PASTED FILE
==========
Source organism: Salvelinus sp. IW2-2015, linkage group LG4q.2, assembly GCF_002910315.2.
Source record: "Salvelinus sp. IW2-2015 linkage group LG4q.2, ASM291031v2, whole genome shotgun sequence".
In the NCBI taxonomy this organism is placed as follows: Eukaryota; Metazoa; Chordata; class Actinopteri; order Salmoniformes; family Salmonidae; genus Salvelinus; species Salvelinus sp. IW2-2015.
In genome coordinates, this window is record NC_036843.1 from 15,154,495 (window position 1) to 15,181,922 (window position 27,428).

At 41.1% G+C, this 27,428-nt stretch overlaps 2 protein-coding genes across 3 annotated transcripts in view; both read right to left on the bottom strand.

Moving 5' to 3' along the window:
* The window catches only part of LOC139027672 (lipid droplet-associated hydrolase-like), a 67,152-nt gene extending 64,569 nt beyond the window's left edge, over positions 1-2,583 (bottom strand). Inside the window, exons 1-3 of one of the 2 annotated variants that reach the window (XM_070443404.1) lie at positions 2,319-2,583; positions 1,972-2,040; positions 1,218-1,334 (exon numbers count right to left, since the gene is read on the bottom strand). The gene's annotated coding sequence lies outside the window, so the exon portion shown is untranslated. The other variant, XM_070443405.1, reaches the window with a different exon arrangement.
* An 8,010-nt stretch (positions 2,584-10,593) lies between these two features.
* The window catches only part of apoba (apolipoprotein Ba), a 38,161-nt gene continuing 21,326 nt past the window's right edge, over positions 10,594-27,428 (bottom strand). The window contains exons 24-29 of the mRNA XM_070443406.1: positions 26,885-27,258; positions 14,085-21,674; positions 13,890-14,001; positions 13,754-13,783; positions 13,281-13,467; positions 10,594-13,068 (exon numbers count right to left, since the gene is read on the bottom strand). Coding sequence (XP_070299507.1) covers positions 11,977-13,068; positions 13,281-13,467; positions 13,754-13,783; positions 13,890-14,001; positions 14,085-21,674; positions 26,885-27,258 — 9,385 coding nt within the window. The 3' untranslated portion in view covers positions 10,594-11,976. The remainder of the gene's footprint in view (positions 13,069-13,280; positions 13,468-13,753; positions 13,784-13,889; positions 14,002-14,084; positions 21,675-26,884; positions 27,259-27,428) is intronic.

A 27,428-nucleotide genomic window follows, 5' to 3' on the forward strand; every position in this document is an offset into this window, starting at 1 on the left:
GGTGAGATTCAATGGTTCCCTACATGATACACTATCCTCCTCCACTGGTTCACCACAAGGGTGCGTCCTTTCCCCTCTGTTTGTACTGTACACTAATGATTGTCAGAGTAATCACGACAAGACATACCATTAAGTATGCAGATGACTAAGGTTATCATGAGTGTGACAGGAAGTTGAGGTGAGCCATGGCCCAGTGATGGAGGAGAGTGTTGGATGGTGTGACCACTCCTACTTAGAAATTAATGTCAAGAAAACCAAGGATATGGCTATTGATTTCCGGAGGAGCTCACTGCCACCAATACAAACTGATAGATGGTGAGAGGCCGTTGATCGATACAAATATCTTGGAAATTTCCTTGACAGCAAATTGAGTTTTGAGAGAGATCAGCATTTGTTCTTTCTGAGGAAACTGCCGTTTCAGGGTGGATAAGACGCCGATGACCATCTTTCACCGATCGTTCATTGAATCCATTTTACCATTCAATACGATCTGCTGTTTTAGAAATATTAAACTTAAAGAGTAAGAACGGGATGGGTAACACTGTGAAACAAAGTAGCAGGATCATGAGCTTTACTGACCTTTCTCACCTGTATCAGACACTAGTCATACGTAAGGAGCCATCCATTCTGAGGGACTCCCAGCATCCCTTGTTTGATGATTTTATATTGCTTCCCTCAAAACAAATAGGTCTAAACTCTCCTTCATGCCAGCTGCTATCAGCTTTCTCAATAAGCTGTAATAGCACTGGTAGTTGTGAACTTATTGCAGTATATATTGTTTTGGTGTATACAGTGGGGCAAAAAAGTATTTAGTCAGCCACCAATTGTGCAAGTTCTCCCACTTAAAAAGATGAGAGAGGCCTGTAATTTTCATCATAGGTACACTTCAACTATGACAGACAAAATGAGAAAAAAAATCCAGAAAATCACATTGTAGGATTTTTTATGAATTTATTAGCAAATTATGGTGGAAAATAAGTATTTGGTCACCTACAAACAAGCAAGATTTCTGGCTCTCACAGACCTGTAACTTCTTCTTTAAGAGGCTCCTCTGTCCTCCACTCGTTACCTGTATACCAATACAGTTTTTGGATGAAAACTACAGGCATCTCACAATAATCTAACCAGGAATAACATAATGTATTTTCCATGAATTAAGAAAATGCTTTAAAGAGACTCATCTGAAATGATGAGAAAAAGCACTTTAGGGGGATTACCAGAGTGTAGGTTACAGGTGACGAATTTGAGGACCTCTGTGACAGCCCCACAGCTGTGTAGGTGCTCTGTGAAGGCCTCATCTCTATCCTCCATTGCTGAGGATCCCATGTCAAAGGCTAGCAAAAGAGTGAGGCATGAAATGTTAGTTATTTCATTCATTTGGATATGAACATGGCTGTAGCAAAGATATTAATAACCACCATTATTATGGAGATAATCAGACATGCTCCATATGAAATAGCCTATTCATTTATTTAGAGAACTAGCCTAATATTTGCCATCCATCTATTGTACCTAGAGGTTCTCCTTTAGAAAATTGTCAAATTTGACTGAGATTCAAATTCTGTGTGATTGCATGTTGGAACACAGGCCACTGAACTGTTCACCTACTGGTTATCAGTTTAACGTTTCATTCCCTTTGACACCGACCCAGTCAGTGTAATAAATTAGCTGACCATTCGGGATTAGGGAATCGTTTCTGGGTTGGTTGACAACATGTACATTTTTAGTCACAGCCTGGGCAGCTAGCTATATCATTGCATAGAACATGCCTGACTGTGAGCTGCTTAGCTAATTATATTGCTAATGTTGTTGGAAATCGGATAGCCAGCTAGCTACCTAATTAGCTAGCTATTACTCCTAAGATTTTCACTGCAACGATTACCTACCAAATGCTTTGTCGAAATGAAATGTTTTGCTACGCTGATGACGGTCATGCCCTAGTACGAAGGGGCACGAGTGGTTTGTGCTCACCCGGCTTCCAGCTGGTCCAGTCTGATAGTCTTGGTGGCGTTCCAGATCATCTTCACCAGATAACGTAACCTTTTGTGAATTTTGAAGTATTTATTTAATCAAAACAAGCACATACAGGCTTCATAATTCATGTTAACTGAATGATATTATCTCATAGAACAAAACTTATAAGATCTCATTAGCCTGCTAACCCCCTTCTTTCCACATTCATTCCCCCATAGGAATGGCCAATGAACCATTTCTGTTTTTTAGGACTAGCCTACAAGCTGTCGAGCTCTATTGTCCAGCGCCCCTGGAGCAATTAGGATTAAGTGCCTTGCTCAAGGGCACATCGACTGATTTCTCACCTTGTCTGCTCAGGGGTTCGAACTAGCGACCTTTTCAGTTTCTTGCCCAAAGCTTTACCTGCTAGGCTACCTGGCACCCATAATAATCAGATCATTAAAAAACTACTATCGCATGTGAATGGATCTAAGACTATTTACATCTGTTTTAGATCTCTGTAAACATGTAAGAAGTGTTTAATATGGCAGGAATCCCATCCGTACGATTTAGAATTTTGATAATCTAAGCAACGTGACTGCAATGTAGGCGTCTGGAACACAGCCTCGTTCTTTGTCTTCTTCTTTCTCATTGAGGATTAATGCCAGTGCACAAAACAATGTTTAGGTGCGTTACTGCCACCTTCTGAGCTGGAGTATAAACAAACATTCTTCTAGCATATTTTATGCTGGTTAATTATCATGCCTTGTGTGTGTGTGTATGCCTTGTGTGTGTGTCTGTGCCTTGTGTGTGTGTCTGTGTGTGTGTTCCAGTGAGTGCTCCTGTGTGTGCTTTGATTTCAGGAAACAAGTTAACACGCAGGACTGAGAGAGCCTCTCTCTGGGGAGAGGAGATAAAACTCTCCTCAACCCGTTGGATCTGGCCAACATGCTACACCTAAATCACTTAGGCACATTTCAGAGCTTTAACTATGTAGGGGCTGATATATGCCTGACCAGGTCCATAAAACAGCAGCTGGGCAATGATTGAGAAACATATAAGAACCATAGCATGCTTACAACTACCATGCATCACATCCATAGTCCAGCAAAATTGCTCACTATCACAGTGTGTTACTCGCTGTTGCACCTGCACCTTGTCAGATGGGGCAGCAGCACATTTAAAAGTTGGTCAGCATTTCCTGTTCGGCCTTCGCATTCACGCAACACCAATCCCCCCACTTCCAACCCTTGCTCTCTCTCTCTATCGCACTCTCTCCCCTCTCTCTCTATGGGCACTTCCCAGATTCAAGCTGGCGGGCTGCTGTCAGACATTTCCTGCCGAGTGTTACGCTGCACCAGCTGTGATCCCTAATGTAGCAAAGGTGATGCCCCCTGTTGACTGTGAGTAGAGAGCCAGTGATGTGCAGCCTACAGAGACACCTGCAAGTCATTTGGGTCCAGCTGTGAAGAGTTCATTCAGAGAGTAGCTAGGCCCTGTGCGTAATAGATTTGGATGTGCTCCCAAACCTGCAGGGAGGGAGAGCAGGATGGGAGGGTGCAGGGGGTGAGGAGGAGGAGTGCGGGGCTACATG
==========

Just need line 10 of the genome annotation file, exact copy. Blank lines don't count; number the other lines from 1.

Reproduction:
A 27,428-nucleotide genomic window follows, 5' to 3' on the forward strand; every position in this document is an offset into this window, starting at 1 on the left: